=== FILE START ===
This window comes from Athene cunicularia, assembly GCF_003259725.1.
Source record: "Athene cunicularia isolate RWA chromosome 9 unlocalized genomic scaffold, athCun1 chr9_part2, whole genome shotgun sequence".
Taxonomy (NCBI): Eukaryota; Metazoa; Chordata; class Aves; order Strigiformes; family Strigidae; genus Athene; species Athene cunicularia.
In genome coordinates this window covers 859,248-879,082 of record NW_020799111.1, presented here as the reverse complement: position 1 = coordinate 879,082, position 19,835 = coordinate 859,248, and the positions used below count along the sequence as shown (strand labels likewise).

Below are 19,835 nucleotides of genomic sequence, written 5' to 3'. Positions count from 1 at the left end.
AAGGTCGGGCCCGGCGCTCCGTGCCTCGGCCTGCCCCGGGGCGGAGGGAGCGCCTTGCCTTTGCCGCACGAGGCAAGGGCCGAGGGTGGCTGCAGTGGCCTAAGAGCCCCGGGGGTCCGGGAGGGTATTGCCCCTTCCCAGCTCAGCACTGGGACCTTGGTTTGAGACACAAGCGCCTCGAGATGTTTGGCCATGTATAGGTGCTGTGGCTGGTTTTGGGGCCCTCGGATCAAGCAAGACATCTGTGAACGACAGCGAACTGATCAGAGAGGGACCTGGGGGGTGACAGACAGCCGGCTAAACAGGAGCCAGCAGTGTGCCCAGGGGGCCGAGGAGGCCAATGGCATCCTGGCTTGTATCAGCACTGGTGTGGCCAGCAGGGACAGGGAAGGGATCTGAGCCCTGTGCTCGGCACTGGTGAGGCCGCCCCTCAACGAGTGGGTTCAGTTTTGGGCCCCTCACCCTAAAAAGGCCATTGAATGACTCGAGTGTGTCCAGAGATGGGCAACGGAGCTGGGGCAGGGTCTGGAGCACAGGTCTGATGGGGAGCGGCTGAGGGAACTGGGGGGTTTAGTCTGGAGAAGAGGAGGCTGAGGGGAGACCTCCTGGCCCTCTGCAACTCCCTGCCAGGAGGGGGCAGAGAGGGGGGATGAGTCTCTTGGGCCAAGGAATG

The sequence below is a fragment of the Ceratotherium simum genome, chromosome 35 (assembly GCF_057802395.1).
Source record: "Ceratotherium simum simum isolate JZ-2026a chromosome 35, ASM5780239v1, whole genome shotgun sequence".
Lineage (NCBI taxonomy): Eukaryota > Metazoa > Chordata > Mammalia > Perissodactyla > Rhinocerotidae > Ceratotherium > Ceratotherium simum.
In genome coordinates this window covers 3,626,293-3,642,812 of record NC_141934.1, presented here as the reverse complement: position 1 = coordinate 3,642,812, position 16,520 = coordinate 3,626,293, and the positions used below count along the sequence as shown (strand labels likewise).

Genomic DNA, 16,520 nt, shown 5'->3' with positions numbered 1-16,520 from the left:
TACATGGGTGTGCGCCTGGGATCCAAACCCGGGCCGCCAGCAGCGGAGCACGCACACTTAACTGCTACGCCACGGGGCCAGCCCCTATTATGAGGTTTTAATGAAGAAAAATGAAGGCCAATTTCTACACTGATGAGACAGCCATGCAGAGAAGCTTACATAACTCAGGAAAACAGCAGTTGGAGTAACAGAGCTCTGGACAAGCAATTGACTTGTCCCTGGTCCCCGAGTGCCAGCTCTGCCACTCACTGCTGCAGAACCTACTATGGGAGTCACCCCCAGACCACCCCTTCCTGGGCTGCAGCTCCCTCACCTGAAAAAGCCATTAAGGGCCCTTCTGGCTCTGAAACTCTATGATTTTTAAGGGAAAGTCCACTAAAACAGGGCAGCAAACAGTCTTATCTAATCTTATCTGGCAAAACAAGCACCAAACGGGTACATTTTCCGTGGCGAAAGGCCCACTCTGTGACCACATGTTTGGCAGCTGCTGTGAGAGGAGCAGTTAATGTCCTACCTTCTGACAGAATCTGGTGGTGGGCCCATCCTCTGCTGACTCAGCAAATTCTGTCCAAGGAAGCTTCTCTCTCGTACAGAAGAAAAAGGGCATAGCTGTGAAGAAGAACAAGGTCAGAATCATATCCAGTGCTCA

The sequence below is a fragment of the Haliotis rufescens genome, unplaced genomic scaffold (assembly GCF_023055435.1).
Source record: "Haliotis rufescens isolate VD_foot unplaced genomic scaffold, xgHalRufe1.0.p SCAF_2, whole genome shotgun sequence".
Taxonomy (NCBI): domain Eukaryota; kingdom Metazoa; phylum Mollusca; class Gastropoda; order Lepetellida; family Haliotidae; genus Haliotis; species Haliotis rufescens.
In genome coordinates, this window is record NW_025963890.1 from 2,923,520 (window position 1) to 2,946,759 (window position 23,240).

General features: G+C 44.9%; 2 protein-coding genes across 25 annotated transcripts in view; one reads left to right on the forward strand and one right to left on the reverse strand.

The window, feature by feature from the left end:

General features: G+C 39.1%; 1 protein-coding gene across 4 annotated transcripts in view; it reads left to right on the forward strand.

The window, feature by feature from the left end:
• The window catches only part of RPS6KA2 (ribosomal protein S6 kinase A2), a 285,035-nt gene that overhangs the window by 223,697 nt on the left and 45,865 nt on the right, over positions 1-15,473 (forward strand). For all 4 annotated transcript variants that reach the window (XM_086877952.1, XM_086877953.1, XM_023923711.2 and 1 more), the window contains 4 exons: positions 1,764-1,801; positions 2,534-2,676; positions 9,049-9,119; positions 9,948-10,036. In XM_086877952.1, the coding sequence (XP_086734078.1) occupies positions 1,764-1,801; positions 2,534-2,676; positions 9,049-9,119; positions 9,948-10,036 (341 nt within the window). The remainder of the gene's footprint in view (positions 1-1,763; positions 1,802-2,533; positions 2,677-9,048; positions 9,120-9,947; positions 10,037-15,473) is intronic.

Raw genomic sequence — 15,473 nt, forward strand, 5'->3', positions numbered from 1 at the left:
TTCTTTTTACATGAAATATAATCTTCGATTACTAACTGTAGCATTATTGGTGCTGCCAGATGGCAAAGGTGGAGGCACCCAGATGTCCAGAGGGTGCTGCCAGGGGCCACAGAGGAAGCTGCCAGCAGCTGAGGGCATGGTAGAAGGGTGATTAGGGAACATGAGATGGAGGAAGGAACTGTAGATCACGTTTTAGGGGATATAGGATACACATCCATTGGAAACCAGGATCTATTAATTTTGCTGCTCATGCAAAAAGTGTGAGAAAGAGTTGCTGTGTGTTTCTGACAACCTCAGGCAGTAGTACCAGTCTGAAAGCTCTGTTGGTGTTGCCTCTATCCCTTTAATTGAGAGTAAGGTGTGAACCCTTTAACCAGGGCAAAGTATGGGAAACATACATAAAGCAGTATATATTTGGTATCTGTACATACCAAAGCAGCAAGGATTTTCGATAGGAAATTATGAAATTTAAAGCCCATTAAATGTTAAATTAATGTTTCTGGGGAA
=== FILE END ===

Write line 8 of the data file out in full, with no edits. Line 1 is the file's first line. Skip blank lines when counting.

Source record: "Ceratotherium simum simum isolate JZ-2026a chromosome 35, ASM5780239v1, whole genome shotgun sequence".